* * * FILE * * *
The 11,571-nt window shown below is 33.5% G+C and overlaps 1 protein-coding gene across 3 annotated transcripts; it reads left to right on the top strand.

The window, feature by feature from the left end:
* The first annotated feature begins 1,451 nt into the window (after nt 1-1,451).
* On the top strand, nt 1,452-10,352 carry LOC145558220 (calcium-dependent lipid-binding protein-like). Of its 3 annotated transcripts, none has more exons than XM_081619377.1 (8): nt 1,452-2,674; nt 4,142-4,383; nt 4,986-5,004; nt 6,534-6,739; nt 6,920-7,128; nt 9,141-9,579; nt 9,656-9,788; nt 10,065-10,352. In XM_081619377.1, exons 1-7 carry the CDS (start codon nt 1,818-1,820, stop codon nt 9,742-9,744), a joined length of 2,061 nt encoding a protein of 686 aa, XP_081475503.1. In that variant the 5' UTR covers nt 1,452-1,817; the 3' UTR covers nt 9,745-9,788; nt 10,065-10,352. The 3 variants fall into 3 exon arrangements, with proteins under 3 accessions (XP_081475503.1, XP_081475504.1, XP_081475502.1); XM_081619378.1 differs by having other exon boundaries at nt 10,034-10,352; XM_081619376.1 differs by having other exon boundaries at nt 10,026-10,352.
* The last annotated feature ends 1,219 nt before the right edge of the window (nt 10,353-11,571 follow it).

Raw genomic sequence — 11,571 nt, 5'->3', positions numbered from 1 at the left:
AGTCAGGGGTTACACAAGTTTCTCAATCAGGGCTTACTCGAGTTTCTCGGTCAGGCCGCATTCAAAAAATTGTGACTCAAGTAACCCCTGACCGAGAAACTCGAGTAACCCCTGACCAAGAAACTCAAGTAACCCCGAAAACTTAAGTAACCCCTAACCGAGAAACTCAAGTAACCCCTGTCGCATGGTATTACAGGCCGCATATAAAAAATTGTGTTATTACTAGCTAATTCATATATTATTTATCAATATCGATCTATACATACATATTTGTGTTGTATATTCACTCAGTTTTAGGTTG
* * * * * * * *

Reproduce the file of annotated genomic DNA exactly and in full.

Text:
The 11,571-nt window shown below is 33.5% G+C and overlaps 1 protein-coding gene across 3 annotated transcripts; it reads left to right on the top strand.

The window, feature by feature from the left end:
* The first annotated feature begins 1,451 nt into the window (after nt 1-1,451).
* On the top strand, nt 1,452-10,352 carry LOC145558220 (calcium-dependent lipid-binding protein-like). Of its 3 annotated transcripts, none has more exons than XM_081619377.1 (8): nt 1,452-2,674; nt 4,142-4,383; nt 4,986-5,004; nt 6,534-6,739; nt 6,920-7,128; nt 9,141-9,579; nt 9,656-9,788; nt 10,065-10,352. In XM_081619377.1, exons 1-7 carry the CDS (start codon nt 1,818-1,820, stop codon nt 9,742-9,744), a joined length of 2,061 nt encoding a protein of 686 aa, XP_081475503.1. In that variant the 5' UTR covers nt 1,452-1,817; the 3' UTR covers nt 9,745-9,788; nt 10,065-10,352. The 3 variants fall into 3 exon arrangements, with proteins under 3 accessions (XP_081475503.1, XP_081475504.1, XP_081475502.1); XM_081619378.1 differs by having other exon boundaries at nt 10,034-10,352; XM_081619376.1 differs by having other exon boundaries at nt 10,026-10,352.
* The last annotated feature ends 1,219 nt before the right edge of the window (nt 10,353-11,571 follow it).

Raw genomic sequence — 11,571 nt, 5'->3', positions numbered from 1 at the left:
AGTCAGGGGTTACACAAGTTTCTCAATCAGGGCTTACTCGAGTTTCTCGGTCAGGCCGCATTCAAAAAATTGTGACTCAAGTAACCCCTGACCGAGAAACTCGAGTAACCCCTGACCAAGAAACTCAAGTAACCCCGAAAACTTAAGTAACCCCTAACCGAGAAACTCAAGTAACCCCTGTCGCATGGTATTACAGGCCGCATATAAAAAATTGTGTTATTACTAGCTAATTCATATATTATTTATCAATATCGATCTATACATACATATTTGTGTTGTATATTCACTCAGTTTTAGGTTG